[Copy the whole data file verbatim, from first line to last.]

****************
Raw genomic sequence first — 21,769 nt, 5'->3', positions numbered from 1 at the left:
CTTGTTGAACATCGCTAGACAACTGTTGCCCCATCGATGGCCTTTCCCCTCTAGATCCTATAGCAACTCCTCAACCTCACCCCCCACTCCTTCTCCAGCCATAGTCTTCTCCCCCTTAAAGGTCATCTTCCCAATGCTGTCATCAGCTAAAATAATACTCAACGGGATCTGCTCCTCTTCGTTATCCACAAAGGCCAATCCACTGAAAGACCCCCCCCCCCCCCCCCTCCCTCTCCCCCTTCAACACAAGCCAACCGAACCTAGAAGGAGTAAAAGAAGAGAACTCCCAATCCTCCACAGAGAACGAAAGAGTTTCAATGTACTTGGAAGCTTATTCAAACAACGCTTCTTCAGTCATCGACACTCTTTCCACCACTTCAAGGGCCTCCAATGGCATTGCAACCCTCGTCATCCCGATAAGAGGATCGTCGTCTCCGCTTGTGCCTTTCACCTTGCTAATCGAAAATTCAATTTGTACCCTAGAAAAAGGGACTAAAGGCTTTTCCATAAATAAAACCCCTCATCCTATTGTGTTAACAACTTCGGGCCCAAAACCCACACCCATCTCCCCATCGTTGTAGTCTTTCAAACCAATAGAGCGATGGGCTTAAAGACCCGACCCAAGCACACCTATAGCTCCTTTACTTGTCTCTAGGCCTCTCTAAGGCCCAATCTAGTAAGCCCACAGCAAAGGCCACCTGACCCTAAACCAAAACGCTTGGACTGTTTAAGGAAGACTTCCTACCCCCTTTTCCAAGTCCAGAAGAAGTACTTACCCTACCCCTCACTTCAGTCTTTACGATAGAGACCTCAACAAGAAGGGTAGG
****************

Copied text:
Raw genomic sequence first — 21,769 nt, 5'->3', positions numbered from 1 at the left:
CTTGTTGAACATCGCTAGACAACTGTTGCCCCATCGATGGCCTTTCCCCTCTAGATCCTATAGCAACTCCTCAACCTCACCCCCCACTCCTTCTCCAGCCATAGTCTTCTCCCCCTTAAAGGTCATCTTCCCAATGCTGTCATCAGCTAAAATAATACTCAACGGGATCTGCTCCTCTTCGTTATCCACAAAGGCCAATCCACTGAAAGACCCCCCCCCCCCCCCCCTCCCTCTCCCCCTTCAACACAAGCCAACCGAACCTAGAAGGAGTAAAAGAAGAGAACTCCCAATCCTCCACAGAGAACGAAAGAGTTTCAATGTACTTGGAAGCTTATTCAAACAACGCTTCTTCAGTCATCGACACTCTTTCCACCACTTCAAGGGCCTCCAATGGCATTGCAACCCTCGTCATCCCGATAAGAGGATCGTCGTCTCCGCTTGTGCCTTTCACCTTGCTAATCGAAAATTCAATTTGTACCCTAGAAAAAGGGACTAAAGGCTTTTCCATAAATAAAACCCCTCATCCTATTGTGTTAACAACTTCGGGCCCAAAACCCACACCCATCTCCCCATCGTTGTAGTCTTTCAAACCAATAGAGCGATGGGCTTAAAGACCCGACCCAAGCACACCTATAGCTCCTTTACTTGTCTCTAGGCCTCTCTAAGGCCCAATCTAGTAAGCCCACAGCAAAGGCCACCTGACCCTAAACCAAAACGCTTGGACTGTTTAAGGAAGACTTCCTACCCCCTTTTCCAAGTCCAGAAGAAGTACTTACCCTACCCCTCACTTCAGTCTTTACGATAGAGACCTCAACAAGAAGGGTAGG